In the three weeks since President Obama’s re-election victory, his most ardent foes — nearly 1 million people from all 50 states — have signed online petitions to take their opposition to the extreme: seceding from the United States.
They’re doing it on the White House’s “We the People” website, taking advantage of a pledge to review any petition that gains at least 25,000 signatures.
Texas was far ahead of the pack with 117,373 digital signatures on its petition by midday Monday.
“Given that the state of Texas maintains a balanced budget and is the 15th largest economy in the world, it is practically feasible for Texas to withdraw from the union,” the petition states.
“To do so would protect its citizens’ standard of living and re-secure their rights and liberties in accordance with the original ideas and beliefs of our founding fathers, which are no longer being reflected by the federal government,” it says.
Randy Dye, a North Carolina tea party member and retired trauma nurse from Pittsboro, started his state’s petition, which had drawn 30,392 signatures, good for sixth-most among all states.
While helping victims of Hurricane Sandy in the New York City borough of Queens, Dye explained why he would like North Carolina to leave the union.
“States need to turn into countries where we keep our own money,” Dye said in an interview.
As of Monday afternoon, 11 would-be seceding states — Texas, Georgia, South Carolina, Louisiana, Missouri, Tennessee, North Carolina, Alabama, Oklahoma, Florida and Ohio — have reached the 25,000-signature threshold that the “We the People” website promises will gain an official Obama administration review. Nine of the 11 states voted against Obama in the Nov. 6 election, with only Florida and Ohio as pro-Obama outliers.
“Every petition that crosses the threshold is reviewed and receives a response,” White House spokesman Matt Lehrich said. “As a rule, we don’t comment on the substance of those responses until they’re issued to the petitioners.”
Some constitutional law scholars say that while it wouldn’t be impossible for a state to secede, to do so legally would entail highly implausible steps such as gaining ratification of a constitutional amendment or passage of a law redrawing the nation’s boundaries.
“It all boils down to whether the larger country is willing to accept a peaceful withdrawal,” said Sanford Levinson, a law professor at the University of Texas in Austin.
“I think it is a fantasy, but given the history of the United States, secession is not necessarily a laughing matter,” Levinson said. “The Constitution doesn’t specify an answer one way or another. My view is that it’s a close call.”
Akhil Reed Amar, a Yale University law professor, disagrees.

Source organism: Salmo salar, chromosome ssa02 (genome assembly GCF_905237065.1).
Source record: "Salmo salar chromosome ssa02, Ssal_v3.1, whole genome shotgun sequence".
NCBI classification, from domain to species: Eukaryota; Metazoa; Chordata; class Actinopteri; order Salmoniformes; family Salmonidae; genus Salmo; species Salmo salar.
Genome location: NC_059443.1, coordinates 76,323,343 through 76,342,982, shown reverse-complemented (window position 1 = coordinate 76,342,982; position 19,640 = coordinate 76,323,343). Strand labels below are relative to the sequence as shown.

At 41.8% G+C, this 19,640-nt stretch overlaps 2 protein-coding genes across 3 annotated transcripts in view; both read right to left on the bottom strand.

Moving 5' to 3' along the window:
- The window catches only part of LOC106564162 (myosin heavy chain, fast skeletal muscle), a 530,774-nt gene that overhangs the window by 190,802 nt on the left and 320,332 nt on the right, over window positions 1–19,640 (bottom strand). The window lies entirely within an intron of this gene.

While the Constitution doesn’t directly address secession, Amar said, the founding document makes it clear in a half-dozen clauses that such a move is banned and would be tantamount to treason.
Amar said the most important provision, known as the Supremacy Clause in Article 6, makes clear the authority of the Constitution, along with federal laws and treaties, over “anything in the constitution or laws of any state.”
“What the Constitution says repeatedly is once you’re in (as a state), you’re in,” Amar said. “If people want to secede, they are allowed to leave, they just can’t take the land and the water with them. There is a lawful way to secede — it’s called emigration. They can move to Canada.”
The secession movement has prompted a counter-secession drive on the White House website.
Several petitions demand that any seceding state pay its share of the national debt or make another form of restitution before leaving the union.
A total of 8,575 Austinites and supporters have petitioned for the Texas capital to withdraw from the state before it secedes, while 1,622 Atlantans and allies are making the same request should Georgia go.
The White House website does have a few kinks. There’s no way of verifying the residence or even the identity of any petition signers, and indeed among those who’ve signed onto the Texas secession drive, there appear to be as many who say they live outside the Lone Star State as in it.
Joe Dugan, head of the South Carolina Tea Party, sympathizes with the would-be secessionists and knows a number who are among the 39,572 petitioners for the Palmetto State to leave the union.
Dugan, though, refuses to sign any of the “We the People” petitions on the White House website — and warns that those who do so are taking a big risk.
“I am not going to put my name on any Obama website,” Dugan said. “I don’t trust the Obama administration people as far as I can throw them. I think there’s a good chance that at some point they will reference that database and there will be retaliation” against the secession petitioners.
The White House declined to comment on Dugan’s concerns.
Dozens of secession movements have existed before Obama’s re-election fueled the new wave.
Christian Exodus, bemoaning “the moral degeneration of American culture,” has called on all “Christian constitutionalists” since 2003 to move to South Carolina and create “an independent Christian nation that will survive after the decline and fall of the financially and morally bankrupt American empire.”
Independent Long Island is a 5-year-old initiative that wants the slice of New York jutting into the Atlantic to become “a viable and independent new country,” though its promoters avow that mere statehood will be “seriously considered” if full nationhood can’t be achieved.